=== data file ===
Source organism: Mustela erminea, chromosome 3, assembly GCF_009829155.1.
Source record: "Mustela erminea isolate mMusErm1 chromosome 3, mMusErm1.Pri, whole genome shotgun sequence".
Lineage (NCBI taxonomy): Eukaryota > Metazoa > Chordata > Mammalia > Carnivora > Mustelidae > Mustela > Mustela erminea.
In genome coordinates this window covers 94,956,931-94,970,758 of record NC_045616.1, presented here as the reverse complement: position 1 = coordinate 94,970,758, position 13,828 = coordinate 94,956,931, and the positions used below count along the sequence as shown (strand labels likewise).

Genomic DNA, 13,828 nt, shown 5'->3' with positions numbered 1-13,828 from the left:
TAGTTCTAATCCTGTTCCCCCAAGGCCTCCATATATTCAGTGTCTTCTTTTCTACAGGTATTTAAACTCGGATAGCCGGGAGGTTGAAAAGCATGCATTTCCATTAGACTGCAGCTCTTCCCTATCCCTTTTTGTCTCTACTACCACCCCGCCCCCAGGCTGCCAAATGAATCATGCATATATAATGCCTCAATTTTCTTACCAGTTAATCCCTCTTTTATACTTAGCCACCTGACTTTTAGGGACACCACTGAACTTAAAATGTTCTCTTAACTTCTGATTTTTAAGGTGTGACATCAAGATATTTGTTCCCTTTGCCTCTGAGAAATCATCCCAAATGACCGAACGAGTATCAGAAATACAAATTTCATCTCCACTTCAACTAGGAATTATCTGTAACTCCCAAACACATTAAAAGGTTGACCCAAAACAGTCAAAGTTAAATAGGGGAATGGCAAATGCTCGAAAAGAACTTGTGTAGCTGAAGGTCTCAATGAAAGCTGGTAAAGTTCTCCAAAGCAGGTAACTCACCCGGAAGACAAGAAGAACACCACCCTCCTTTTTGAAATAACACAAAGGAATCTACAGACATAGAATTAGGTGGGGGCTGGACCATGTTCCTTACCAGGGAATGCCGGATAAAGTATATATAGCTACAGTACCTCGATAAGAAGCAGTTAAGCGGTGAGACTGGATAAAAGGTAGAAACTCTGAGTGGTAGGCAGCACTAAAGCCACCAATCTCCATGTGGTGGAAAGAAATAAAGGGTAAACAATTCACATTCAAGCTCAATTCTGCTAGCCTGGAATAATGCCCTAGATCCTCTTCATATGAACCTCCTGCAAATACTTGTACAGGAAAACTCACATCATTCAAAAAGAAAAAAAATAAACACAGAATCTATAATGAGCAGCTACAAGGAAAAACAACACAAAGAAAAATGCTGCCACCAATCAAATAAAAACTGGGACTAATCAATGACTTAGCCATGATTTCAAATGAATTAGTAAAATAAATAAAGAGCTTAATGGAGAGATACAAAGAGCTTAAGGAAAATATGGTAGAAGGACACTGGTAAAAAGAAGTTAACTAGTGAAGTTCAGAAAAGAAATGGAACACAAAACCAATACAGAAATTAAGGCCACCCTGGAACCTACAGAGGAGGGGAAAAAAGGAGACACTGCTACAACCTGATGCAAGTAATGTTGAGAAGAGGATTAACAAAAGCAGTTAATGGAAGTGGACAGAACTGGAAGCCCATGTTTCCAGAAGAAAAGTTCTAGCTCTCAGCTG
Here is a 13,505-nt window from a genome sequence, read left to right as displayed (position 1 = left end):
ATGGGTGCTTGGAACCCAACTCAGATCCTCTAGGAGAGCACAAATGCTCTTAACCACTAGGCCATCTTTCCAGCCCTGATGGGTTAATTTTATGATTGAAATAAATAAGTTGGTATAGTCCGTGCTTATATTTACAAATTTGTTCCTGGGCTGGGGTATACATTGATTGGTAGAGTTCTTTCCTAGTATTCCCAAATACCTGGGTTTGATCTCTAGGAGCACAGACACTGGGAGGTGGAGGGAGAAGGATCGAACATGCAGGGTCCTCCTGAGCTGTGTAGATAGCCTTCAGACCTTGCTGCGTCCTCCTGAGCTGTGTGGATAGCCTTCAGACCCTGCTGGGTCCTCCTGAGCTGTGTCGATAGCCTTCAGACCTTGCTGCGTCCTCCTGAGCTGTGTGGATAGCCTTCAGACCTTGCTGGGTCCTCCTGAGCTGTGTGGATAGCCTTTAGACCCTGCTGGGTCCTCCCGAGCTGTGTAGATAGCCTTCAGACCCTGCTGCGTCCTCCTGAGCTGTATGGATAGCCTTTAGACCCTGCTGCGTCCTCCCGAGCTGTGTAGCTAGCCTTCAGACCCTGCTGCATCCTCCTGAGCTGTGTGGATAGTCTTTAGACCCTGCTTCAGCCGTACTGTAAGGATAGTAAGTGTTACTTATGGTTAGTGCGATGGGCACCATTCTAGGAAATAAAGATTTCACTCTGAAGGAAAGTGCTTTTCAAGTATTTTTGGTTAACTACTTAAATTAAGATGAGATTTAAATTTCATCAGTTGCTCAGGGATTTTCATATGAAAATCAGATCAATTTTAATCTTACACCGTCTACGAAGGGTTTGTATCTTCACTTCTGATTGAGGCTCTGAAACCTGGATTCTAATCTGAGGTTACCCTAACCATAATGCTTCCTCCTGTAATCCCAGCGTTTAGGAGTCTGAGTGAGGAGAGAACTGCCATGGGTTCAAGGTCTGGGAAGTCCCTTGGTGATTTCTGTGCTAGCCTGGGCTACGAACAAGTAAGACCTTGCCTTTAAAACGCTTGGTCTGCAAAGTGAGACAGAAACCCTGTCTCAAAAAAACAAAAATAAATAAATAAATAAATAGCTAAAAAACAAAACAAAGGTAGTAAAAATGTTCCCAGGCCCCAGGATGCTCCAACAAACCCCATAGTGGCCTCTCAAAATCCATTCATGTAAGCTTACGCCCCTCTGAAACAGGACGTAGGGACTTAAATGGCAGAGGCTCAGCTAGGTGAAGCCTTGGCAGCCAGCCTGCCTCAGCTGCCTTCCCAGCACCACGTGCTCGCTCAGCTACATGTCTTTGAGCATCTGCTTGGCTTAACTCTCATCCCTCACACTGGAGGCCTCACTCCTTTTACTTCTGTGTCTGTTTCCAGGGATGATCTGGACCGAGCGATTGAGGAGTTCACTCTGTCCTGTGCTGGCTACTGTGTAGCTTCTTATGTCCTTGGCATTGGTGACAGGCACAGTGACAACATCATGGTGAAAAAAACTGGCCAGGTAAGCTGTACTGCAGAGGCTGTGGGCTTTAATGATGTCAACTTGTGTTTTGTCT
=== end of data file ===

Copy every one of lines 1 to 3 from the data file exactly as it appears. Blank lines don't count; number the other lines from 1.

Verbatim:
Source organism: Mustela erminea, chromosome 3, assembly GCF_009829155.1.
Source record: "Mustela erminea isolate mMusErm1 chromosome 3, mMusErm1.Pri, whole genome shotgun sequence".
Lineage (NCBI taxonomy): Eukaryota > Metazoa > Chordata > Mammalia > Carnivora > Mustelidae > Mustela > Mustela erminea.